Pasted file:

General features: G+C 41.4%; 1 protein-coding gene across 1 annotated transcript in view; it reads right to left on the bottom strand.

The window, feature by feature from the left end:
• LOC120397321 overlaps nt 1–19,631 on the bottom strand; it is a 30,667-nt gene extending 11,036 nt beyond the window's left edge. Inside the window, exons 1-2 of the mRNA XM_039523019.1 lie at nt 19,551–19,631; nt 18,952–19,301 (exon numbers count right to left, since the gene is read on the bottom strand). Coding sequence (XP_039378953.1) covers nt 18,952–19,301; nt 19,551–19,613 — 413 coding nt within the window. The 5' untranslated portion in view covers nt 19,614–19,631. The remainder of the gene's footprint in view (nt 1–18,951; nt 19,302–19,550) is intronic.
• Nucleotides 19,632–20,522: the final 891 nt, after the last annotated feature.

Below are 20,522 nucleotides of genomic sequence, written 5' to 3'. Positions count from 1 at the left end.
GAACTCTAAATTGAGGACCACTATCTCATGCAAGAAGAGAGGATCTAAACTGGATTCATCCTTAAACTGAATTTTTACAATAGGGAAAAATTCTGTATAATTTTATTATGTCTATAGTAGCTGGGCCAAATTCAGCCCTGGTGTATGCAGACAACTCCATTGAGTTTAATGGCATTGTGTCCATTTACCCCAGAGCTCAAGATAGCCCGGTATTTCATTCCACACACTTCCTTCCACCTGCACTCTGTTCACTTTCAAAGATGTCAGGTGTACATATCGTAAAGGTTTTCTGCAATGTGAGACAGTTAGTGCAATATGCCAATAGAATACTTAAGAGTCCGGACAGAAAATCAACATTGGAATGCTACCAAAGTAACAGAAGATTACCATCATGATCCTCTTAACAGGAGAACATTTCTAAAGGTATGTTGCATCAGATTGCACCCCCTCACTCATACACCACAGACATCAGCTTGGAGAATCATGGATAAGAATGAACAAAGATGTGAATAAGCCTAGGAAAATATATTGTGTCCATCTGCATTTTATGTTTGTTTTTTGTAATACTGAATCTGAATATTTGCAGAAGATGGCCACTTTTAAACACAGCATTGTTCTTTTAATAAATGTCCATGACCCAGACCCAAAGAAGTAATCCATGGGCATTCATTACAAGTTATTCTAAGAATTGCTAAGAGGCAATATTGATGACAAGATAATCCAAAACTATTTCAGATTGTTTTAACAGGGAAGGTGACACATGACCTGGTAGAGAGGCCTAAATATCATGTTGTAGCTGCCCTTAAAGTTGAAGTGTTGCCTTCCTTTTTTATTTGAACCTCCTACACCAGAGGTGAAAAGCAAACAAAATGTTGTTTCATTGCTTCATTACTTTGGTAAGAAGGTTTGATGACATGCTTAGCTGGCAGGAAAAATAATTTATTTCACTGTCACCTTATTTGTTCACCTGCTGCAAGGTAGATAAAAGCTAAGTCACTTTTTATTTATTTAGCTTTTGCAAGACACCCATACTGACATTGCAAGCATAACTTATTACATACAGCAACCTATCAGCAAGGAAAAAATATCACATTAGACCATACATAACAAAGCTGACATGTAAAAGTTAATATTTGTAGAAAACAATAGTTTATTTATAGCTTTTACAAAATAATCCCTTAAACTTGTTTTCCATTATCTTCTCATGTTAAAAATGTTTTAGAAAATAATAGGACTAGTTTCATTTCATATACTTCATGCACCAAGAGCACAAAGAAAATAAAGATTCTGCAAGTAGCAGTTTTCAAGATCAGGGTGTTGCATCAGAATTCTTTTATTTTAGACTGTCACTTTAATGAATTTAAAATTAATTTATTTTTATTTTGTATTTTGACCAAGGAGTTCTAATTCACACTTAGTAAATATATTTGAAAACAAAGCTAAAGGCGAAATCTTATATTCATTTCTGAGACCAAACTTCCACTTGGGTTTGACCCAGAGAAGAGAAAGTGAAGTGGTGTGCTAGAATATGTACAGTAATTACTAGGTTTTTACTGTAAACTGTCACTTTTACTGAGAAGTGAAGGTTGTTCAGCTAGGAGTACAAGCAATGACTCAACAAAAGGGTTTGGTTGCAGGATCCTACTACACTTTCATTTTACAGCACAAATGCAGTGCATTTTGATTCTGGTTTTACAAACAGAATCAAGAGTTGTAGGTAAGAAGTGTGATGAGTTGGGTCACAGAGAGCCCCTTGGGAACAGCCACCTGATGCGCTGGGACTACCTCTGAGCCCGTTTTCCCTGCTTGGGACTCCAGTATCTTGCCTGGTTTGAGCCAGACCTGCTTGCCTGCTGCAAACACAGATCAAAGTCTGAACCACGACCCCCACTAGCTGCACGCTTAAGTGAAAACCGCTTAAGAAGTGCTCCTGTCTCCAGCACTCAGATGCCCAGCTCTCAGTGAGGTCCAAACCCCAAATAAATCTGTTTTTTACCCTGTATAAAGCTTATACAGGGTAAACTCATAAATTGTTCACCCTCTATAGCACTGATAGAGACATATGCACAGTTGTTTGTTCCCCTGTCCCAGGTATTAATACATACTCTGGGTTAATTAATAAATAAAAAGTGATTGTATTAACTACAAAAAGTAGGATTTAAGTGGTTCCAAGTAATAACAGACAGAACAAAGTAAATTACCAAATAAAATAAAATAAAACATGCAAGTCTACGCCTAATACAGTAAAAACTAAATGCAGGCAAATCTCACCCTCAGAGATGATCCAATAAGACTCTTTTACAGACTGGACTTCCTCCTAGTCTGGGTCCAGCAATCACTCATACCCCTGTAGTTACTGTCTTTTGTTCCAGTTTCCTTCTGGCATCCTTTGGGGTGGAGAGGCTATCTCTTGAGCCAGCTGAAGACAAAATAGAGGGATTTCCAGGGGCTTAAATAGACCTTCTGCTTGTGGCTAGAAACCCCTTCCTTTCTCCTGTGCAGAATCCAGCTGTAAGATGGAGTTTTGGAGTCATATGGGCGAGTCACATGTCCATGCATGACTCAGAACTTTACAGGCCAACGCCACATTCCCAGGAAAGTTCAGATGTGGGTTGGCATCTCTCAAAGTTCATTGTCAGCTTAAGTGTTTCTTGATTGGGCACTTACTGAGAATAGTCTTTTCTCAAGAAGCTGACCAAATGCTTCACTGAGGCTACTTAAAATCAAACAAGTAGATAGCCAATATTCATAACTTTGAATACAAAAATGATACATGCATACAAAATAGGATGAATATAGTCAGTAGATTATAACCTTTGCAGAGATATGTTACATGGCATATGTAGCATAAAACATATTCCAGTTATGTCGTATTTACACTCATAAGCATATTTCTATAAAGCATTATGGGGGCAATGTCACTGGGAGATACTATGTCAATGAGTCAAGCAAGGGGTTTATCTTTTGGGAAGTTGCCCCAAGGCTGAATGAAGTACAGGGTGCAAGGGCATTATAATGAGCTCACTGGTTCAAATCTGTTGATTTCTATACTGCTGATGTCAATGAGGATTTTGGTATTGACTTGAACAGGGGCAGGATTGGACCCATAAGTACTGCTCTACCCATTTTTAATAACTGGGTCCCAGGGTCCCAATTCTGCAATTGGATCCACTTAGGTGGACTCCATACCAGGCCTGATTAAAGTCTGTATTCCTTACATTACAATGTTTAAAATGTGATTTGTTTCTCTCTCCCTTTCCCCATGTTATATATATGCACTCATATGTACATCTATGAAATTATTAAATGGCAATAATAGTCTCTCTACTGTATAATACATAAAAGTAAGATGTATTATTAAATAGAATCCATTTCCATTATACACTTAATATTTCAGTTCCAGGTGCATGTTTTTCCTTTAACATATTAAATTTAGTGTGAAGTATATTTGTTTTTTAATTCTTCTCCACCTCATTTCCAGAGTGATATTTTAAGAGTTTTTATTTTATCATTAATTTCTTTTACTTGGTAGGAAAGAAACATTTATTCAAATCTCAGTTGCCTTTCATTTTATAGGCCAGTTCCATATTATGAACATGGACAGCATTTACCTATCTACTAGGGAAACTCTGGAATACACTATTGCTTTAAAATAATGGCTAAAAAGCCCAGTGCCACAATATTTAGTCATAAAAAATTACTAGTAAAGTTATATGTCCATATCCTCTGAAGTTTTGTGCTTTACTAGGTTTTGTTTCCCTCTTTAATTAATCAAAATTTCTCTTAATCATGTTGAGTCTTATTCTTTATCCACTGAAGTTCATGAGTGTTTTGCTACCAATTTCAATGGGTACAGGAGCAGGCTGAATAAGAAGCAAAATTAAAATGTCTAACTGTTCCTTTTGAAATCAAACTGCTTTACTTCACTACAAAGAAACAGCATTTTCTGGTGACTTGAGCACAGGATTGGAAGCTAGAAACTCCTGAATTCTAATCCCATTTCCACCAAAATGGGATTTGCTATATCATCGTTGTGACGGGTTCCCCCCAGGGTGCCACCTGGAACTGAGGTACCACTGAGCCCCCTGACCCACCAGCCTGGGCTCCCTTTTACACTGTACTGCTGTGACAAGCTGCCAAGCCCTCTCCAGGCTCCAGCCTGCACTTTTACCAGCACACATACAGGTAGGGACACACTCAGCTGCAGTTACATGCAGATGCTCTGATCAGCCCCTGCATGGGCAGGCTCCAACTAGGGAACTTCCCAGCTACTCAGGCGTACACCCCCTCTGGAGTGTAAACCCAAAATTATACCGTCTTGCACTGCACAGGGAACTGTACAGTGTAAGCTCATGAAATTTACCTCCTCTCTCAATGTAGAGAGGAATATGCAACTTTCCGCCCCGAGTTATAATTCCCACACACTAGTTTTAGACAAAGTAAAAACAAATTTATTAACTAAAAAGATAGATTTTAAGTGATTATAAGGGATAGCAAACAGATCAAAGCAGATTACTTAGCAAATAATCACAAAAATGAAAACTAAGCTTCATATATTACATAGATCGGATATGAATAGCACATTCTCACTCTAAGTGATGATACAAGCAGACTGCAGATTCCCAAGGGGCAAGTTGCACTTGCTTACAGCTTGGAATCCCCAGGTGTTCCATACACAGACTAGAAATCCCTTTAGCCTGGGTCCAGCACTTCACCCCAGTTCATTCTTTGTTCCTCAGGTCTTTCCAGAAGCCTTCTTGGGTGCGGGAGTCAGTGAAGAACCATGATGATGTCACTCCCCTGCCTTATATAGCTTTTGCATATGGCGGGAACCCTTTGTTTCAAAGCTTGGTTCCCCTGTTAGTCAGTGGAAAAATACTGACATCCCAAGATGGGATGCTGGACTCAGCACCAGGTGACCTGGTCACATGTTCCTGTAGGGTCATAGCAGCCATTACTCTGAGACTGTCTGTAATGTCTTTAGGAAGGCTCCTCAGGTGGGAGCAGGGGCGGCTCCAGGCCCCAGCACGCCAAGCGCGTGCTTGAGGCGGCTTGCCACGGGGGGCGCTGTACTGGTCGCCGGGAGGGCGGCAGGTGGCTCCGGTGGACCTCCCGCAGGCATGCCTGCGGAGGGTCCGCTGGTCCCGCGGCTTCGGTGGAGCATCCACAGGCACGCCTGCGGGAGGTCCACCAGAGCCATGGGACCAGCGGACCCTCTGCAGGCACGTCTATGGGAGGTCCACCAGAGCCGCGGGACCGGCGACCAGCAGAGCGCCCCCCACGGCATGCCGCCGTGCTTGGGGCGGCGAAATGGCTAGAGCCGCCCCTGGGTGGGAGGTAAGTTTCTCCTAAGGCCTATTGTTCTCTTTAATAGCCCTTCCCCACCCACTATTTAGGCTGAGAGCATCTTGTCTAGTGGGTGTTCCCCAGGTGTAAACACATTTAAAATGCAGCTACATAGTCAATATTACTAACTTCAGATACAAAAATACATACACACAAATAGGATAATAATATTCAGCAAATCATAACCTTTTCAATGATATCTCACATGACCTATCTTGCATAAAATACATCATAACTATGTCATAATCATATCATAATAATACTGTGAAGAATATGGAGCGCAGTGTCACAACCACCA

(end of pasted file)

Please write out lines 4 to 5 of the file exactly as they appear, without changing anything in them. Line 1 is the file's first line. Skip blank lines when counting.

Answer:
• Nucleotides 19,632–20,522: the final 891 nt, after the last annotated feature.

Below are 20,522 nucleotides of genomic sequence, written 5' to 3'. Positions count from 1 at the left end.